Gerald Barry Instrumental & Chamber Works

Record and Artist Details

Composer or Director: Gerald Barry

Label: NMC

Media Format: CD or Download

Mastering:

DDD

Catalogue Number: NMCD022

Tracks:

Composition Artist Credit
Swinging Tripes and Trillibubkins Gerald Barry Composer
Noriko Kawai
Au Milieu Gerald Barry Composer
Noriko Kawai
Piano Quartet Dáirine Ní Mheadhra
Gerald Barry Composer
Nua Nós
Triorchic Blues Michael d' Arcy
Gerald Barry Composer
Sur les Pointes Gerald Barry Composer
Noriko Kawai
Bob Dáirine Ní Mheadhra
Nua Nós
Gerald Barry Composer
Sextet Dáirine Ní Mheadhra
Nua Nós
Gerald Barry Composer
Triorchic Blues Noriko Kawai
Gerald Barry Composer
UNTITLED Dáirine Ní Mheadhra
Gerald Barry Composer
Nua Nós
Gerald Barry (b. 1952) will often begin his compositions with the suggestion that a fairly rudimentary minimalist kit is in operation: links with the likes of Michael Nyman or Graham Fitkin may float into the listener's mind. More often than not, these connections cease to make sense, as Barry proves to be more interested in discontinuity and contradiction than in draining the last degree of musical interest out of barely varied repetition. This music is invigorating and entertaining precisely because you can never be sure what is going to happen next.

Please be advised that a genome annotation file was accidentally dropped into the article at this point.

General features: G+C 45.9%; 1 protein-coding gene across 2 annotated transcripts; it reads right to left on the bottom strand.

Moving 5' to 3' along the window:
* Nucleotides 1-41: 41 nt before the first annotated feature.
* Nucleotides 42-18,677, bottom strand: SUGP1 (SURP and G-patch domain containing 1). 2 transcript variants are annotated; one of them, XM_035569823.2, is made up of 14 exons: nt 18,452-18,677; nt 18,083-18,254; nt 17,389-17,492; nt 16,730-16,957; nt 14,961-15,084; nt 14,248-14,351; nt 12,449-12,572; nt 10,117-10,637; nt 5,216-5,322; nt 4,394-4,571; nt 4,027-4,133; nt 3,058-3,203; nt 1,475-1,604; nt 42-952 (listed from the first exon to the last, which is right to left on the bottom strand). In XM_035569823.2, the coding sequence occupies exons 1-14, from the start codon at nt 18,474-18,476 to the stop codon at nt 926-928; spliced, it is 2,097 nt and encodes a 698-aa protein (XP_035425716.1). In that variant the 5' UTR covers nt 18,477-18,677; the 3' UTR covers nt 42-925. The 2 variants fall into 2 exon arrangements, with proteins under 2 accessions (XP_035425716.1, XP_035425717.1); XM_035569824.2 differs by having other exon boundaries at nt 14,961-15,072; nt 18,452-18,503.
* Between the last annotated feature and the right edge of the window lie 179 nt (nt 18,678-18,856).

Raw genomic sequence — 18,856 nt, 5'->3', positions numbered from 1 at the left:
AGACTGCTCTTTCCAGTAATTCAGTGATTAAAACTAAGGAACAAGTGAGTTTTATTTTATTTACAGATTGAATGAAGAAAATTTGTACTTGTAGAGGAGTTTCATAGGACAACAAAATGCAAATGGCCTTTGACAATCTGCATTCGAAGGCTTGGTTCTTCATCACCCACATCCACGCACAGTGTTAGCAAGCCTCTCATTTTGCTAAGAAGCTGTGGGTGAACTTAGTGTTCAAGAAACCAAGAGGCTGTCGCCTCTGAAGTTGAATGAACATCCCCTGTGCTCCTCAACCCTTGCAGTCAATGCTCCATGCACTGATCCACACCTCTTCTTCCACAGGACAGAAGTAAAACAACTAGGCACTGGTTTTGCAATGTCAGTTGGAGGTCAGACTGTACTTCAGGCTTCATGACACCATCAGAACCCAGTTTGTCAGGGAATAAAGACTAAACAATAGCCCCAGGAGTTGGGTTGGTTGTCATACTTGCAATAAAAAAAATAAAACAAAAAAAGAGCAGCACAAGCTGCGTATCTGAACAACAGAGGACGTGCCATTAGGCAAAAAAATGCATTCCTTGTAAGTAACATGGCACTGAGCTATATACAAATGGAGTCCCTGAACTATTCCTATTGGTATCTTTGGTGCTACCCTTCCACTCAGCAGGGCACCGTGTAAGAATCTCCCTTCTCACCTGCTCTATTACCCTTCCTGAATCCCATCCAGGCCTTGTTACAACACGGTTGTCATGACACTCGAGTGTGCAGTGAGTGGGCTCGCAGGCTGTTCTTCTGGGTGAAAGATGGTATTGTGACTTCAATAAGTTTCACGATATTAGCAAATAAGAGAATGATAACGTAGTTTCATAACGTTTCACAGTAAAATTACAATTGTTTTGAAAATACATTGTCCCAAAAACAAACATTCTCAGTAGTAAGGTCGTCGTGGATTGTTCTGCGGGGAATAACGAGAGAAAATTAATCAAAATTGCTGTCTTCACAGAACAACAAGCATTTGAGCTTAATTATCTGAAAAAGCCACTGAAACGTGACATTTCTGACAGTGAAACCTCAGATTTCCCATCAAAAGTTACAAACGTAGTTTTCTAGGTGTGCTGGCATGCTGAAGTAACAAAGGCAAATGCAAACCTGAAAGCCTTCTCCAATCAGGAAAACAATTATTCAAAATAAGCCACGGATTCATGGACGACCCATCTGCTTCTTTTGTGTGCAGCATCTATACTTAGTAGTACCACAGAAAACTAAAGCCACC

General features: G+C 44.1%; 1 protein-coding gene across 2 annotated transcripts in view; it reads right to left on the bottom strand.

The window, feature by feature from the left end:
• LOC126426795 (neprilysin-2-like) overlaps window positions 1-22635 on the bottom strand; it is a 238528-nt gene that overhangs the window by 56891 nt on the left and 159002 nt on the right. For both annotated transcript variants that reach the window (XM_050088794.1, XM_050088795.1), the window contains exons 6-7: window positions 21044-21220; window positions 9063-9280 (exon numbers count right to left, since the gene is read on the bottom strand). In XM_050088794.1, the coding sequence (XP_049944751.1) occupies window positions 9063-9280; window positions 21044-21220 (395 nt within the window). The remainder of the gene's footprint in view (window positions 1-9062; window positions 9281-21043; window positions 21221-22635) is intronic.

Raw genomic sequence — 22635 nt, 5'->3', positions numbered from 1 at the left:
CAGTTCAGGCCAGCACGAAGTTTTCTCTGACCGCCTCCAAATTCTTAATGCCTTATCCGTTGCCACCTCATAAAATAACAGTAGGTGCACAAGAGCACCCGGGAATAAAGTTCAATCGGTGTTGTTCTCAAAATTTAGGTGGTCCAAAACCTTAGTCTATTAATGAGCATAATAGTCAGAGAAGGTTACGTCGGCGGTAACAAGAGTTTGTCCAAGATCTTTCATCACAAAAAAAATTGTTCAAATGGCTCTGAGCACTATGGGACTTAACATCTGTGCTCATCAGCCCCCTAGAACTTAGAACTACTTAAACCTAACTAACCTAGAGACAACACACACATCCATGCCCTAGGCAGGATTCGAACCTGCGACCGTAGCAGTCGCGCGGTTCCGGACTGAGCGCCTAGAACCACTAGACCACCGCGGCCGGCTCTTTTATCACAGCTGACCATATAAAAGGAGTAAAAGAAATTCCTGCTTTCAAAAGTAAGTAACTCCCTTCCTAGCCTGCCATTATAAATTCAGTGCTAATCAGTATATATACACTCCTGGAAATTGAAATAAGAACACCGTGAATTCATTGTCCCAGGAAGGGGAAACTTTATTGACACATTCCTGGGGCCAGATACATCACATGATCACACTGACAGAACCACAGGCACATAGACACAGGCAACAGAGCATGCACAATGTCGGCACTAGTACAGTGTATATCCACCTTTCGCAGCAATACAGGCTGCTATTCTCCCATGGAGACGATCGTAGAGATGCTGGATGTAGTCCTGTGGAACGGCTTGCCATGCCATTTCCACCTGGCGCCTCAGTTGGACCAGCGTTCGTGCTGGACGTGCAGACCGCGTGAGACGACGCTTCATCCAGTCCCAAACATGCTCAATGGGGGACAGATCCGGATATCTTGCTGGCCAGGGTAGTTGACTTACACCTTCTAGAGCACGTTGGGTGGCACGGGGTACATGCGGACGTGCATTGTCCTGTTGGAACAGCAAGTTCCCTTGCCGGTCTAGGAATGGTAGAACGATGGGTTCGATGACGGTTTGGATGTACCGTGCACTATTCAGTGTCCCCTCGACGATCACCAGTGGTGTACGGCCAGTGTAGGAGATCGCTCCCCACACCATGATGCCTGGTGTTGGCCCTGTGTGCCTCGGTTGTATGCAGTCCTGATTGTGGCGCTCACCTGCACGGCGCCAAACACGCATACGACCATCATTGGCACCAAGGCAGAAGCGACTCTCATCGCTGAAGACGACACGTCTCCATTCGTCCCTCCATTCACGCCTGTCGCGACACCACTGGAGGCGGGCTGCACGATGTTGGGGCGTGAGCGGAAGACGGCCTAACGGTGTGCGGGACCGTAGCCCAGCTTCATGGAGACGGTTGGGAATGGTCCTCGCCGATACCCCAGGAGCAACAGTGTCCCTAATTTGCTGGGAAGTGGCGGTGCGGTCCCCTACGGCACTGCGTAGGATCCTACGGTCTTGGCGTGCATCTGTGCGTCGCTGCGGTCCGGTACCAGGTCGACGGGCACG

The non-verbal title of the earliest work included suggests a reference to La Monte Young's celebrated text piece ''Draw a straight line and follow it''. Lines certainly matter to Barry—he's a resourceful contrapuntist—but they are never straight. Even so, the music can provoke uncomplicated responses. Sur les Pointes and Au Milieu are exhilaratingly virtuosic piano solos, brilliantly played here by Noriko Kawai, and in both cases the structures are turned inside out as sustained display yields to fractured reticence. Even in the shortest pieces most strikingly of all in the violin version of Triorchic Blues—this basic Barry principle can make its effect. But it is the trilogy of recent ensemble pieces Bob, Piano Quartet and Sextet which confirm the composer's ability to mine his personal stylistic vein without lapsing into self-parody.
Bob is a particularly effective demonstration of a simple idea acquiring shadows as it unfolds, while both the Quartet and the Sextet show how Barry creates tension through contrapuntal interactions, and form through the balance of highly contrasted textures. There is a strong Irish flavour to the material of these later works, and the confident performances by the Dublin-based Nua Nos are excellently recorded.'

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